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Travelport on Wednesday shot back at American Airlines in a
Texas district court, seeking dismissal of the carrier's antitrust suit filed
last month. Travelport claimed AA is using the suit to gain negotiating
leverage in a contract dispute and rebutted allegations of antitrust activity.
"If AA's effort to dress up a commercial dispute in antitrust garb sounds
familiar, it is," according to Travelport. "Airlines have
occasionally sought to secure a negotiating advantage with GDSs by making monopolization
"The claim that Travelport has achieved an illegal
monopoly in the alleged travel agents market with a 34 percent U.S. share
should be dismissed on the pleadings," Travelport added. In response to
AA's argument that Travelport is a monopoly provider in a "relevant
product submarket," Travelport wrote that the airline contrived a market
in which Travelport would hold 100 percent share: corporate clients whose TMCs
use Travelport. "AA has managed to define a gerrymandered product market
in which no one but Travelport ever has or ever could compete," according
to Travelport's memorandum supporting its motion to dismiss AA's suit.
"Regurgitating antitrust buzz words cannot render AA's antitrust
allegations any more viable. Of course, every company is a monopolist in a
product market comprised exclusively of its own sales of its own products to
its current customers, and which excludes sales to customers that choose to buy
from the company's competitors."
Travelport suggested that AA in its suit not only used a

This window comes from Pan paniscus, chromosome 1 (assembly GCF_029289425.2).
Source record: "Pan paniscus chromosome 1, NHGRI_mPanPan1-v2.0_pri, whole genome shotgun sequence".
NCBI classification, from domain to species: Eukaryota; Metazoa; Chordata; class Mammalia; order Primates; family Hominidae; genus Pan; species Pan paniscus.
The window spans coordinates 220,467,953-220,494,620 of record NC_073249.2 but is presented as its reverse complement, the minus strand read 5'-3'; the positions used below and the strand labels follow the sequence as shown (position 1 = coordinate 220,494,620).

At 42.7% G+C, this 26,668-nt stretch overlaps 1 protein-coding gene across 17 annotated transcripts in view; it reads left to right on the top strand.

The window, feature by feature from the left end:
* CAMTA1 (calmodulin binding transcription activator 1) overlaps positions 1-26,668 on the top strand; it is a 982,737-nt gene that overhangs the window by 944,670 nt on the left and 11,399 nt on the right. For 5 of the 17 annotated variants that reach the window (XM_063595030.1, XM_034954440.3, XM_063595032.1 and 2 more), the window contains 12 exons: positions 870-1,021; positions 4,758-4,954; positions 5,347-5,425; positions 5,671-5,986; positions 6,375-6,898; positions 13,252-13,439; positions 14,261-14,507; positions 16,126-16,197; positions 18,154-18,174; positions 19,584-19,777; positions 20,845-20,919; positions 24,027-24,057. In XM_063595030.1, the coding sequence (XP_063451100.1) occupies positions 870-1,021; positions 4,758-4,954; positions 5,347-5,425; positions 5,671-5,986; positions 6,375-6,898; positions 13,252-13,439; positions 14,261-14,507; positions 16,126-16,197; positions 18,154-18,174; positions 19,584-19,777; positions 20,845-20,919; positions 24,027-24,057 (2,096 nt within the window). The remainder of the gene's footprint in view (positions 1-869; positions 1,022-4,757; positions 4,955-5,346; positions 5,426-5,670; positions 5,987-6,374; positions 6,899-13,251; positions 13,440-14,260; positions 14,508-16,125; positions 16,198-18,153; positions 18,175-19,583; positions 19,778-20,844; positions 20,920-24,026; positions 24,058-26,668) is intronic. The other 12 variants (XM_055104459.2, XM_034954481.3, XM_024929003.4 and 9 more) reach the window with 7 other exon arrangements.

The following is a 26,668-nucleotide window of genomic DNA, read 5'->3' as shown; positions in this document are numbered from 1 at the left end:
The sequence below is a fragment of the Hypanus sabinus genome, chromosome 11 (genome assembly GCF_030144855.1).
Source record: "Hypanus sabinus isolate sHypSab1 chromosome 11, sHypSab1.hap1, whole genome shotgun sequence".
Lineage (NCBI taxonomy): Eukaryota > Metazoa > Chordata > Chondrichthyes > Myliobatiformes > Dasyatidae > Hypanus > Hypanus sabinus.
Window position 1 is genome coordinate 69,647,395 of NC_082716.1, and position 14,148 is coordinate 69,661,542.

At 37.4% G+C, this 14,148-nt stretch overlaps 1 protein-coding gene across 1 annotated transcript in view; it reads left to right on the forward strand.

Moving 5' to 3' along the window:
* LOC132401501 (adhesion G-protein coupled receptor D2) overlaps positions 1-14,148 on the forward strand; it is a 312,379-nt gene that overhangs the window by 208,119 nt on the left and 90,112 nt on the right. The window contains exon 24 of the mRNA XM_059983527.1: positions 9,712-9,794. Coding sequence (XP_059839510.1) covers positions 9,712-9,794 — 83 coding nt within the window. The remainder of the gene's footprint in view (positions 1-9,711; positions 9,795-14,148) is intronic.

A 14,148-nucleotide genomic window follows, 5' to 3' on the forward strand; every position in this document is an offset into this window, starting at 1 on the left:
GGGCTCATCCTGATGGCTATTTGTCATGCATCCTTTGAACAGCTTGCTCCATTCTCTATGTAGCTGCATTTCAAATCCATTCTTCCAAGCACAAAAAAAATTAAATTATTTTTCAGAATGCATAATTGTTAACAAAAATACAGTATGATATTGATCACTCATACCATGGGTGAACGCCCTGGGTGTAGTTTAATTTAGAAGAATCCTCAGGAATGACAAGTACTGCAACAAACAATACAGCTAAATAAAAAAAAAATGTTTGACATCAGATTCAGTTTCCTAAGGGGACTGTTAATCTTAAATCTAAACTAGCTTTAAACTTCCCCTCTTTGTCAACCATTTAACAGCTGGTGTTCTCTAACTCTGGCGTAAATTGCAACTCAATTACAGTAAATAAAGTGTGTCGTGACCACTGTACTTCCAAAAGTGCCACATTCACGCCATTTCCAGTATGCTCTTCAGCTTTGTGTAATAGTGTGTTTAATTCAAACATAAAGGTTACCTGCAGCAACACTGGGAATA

narrowly defined product market, but also based many of its market assumptions
on an outdated view of competition in airfare distribution.
Travelport claimed that AA's market definition "on
which its entire complaint rests" is derived from a 1996 regulatory filing
and that the airline "has lifted allegations about the state of the travel
services industry" from a 2004 Northwest Airlines complaint against Sabre.
"In short, the complaint describes a world that no
longer exists," Travelport wrote. "Over half of airline ticket sales
in the United States are now made directly from airlines rather than through a
GDS. The largest airline in the United States, Southwest, primarily built its
business through direct distribution and without significant use of GDSs. What
is missing from AA's complaint is any reliance on facts portraying these or any
other modern business realities. AA seeks instead to advance costly antitrust
litigation without plausible, specific factual allegations describing how the
industry now operates.
"Stripped of its antitrust pretext, AA's real complaint
is that the marketplace has not embraced AA's unproven and inefficient direct
connect technology and that GDSs remain highly valued by many airlines and
travel agencies," according to Travelport.
Meanwhile, American's claim that Travelport has raised
prices outside of the United State lies outside the "jurisdiction of U.S.
antitrust law," particularly when, according to Travelport, "AA has
enjoyed very significant price cuts" for U.S. bookings.
Travelport also suggested AA flexed its market muscle by
removing Orbitz's ticketing authority in December and by threatening to withdraw
from Travelport "unless Travelport provided AA with significant discounts.
"This bullying by AA has caused substantial harm to
Orbitz with Orbitz losing more than half its market capitalization since AA
pulled its ticketing authority," according to Travelport court documents.